Wednesday, April 30, 2014

Pennsylvania legislators eye ending union exception to stalker laws

Pennsylvania legislators eye ending union exception to stalker laws

Beltway Confidential,Opinion,Sean Higgins,Labor unions,Labor,Pennsylvania,Philadelphia
Legislation that would end an unusual loophole in Pennsylvania's anti-stalking laws that exempts union-related activity is slowing making its way through the Republican-led statehouse. It has a good chance of getting enacted, aides say.
The Keystone State defines stalking as "following the person without proper authority, under circumstances which demonstrate either an intent to place such other person in reasonable fear of bodily injury or to cause substantial emotional distress to such other person." Repeated, unwanted communications count as stalking, too.
But the law also states: "This section shall not apply to conduct by a party to a labor dispute."
State Rep. Ron Miller, R-York, says it is time to scrap the exception. His bill to amend the stalking exception passed out of committee in the statehouse's lower chamber on March 13 and is awaiting action in the upper chamber. “We are now a step closer to removing a carve-out that should never have existed,” Miller said.

The Keystone State is one of four that have carved out exceptions for labor organizers and activists. Illinois, Nevada and California are the others.
The original idea behind the exemptions was to prevent the anti-stalking laws, which are primarily intended to protect victims of abusive relationships, from being used to shut down traditional union activities. Many, like picketing, would fall under free speech protections.
The broad nature of the exceptions though has created its own problems, though.
In November, a Philadelphia judge threw out charges of stalking, harassment and even terroristic threats by members of Ironworkers Local 401. The union was allegedly trying to intimidate businesswoman Sarina Rose for using nonunion labor. The Philadelphia Inquirer reported that the union created "siege-like conditions" by following Rose, verbally assaulting her, photographing her children without consent and miming shooting her.
Municipal Judge Charles Hayden said nothing the union did was illegal under state law and said Rose would just have to put up with it. "When you walk in, as a vice president of a company, to a restaurant full of union workers, you're going to hear some things that you should have expected to hear," Hayden said, according to the Inquirer.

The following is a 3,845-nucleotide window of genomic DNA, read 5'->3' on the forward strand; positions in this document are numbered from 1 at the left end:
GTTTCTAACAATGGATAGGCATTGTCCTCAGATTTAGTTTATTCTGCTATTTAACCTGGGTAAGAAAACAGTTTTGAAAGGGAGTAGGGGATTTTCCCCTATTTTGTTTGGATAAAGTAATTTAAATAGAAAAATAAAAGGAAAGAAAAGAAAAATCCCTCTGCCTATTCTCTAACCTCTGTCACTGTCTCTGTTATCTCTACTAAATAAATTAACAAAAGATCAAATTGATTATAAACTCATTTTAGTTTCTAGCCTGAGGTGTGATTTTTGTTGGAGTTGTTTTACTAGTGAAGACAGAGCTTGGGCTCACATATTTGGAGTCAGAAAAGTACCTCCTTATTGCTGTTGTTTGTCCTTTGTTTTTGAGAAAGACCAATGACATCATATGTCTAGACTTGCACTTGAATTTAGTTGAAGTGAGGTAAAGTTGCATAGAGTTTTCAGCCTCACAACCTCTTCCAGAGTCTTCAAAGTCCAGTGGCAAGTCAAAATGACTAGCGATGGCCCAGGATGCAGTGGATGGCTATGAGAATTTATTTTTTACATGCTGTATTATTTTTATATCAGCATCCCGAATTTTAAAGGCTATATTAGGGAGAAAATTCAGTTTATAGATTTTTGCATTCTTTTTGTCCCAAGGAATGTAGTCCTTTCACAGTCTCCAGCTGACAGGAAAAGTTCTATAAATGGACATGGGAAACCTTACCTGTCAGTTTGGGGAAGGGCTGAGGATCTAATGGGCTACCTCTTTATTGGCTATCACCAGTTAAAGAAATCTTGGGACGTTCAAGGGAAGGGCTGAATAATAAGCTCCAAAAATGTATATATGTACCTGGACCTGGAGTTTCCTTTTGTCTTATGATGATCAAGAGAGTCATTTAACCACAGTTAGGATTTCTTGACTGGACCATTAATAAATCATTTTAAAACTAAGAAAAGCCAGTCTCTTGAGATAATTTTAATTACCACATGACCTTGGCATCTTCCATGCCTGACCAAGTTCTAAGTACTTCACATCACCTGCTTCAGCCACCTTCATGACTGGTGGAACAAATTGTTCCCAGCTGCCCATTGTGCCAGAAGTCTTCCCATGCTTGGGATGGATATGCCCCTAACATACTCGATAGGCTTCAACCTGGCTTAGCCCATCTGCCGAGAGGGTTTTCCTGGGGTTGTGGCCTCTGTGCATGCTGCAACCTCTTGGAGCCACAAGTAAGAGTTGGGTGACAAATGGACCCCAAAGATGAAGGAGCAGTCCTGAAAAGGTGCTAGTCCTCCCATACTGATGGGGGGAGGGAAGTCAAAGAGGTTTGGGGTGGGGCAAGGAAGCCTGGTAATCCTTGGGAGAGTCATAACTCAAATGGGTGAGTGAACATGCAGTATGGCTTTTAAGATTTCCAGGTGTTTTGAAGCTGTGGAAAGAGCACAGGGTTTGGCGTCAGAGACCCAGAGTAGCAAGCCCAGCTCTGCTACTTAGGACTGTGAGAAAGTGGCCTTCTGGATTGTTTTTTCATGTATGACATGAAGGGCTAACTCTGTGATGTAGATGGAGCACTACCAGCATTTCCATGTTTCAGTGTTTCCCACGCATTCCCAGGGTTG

Ten officials from the same union were charged by federal prosecutors last month with extortion, arson and assault for activities like the ones Rose alleged. "The defendants relied on a reputation for violence and sabotage, which had been built up in the community over many years, in order to force contractors to hire union members," an indictment states.
For more on these stalking legal loopholes, see my August 2012 column, "No stalking allowed -- unless you're with the union."

Harry Reid: A McCarthy for Our Time

Harry Reid: A McCarthy for Our Time
The senator is a throwback to a type of American politics better left forgotten.


Victor Davis Hanson
We should ask Senate majority leader Harry Reid (D., Nev.) the same question once posed to Senator Joseph McCarthy by U.S. Army head-counsel Robert N. Welch: “Have you no sense of decency, sir? At long last, have you left no sense of decency?”
Reid is back in the news for denigrating the peaceful supporters of Nevada rancher Cliven Bundy, a popular critic of the Bureau of Land Management policy, as “domestic terrorists.”

McCarthy in the 1950s became infamous for smearing his opponents with lurid allegations that he could not prove, while questioning their patriotism. Reid has brought back to the Senate that exact same McCarthy style of six decades ago — and trumped it.
During the 2012 presidential campaign, Reid slandered candidate Mitt Romney with the unsubstantiated and later-refuted charge that Romney was a tax cheat. “The word’s out that he [Romney] hasn’t paid any taxes for ten years,” Reid said.
Later, when asked for proof, Reid offered a pathetic rejoinder: “I have had a number of people tell me that.” One wonders how many names were on Reid’s McCarthyite “tell” list — were there, as McCarthy used to bluster, 205 names, or perhaps just 57?
When asked again to document the slur, Reid echoed McCarthy perfectly: “The burden should be on him. He’s the one I’ve alleged has not paid any taxes.”